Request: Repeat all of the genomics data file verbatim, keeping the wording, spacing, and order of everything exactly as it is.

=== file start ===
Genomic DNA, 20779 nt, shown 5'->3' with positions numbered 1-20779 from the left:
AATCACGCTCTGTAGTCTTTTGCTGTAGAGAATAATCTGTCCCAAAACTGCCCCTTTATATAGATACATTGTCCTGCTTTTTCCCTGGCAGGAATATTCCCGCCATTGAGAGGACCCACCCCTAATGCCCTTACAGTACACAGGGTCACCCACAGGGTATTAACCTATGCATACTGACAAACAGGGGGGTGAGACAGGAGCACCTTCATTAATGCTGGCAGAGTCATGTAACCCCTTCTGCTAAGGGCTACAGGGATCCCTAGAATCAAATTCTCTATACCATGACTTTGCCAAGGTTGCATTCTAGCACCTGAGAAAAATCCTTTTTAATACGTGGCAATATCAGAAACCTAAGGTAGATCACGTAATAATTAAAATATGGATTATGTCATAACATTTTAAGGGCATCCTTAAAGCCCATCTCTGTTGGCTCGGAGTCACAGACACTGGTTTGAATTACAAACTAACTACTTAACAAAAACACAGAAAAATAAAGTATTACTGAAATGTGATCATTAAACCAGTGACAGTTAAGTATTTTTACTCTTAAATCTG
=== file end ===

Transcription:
Genomic DNA, 20779 nt, shown 5'->3' with positions numbered 1-20779 from the left:
AATCACGCTCTGTAGTCTTTTGCTGTAGAGAATAATCTGTCCCAAAACTGCCCCTTTATATAGATACATTGTCCTGCTTTTTCCCTGGCAGGAATATTCCCGCCATTGAGAGGACCCACCCCTAATGCCCTTACAGTACACAGGGTCACCCACAGGGTATTAACCTATGCATACTGACAAACAGGGGGGTGAGACAGGAGCACCTTCATTAATGCTGGCAGAGTCATGTAACCCCTTCTGCTAAGGGCTACAGGGATCCCTAGAATCAAATTCTCTATACCATGACTTTGCCAAGGTTGCATTCTAGCACCTGAGAAAAATCCTTTTTAATACGTGGCAATATCAGAAACCTAAGGTAGATCACGTAATAATTAAAATATGGATTATGTCATAACATTTTAAGGGCATCCTTAAAGCCCATCTCTGTTGGCTCGGAGTCACAGACACTGGTTTGAATTACAAACTAACTACTTAACAAAAACACAGAAAAATAAAGTATTACTGAAATGTGATCATTAAACCAGTGACAGTTAAGTATTTTTACTCTTAAATCTG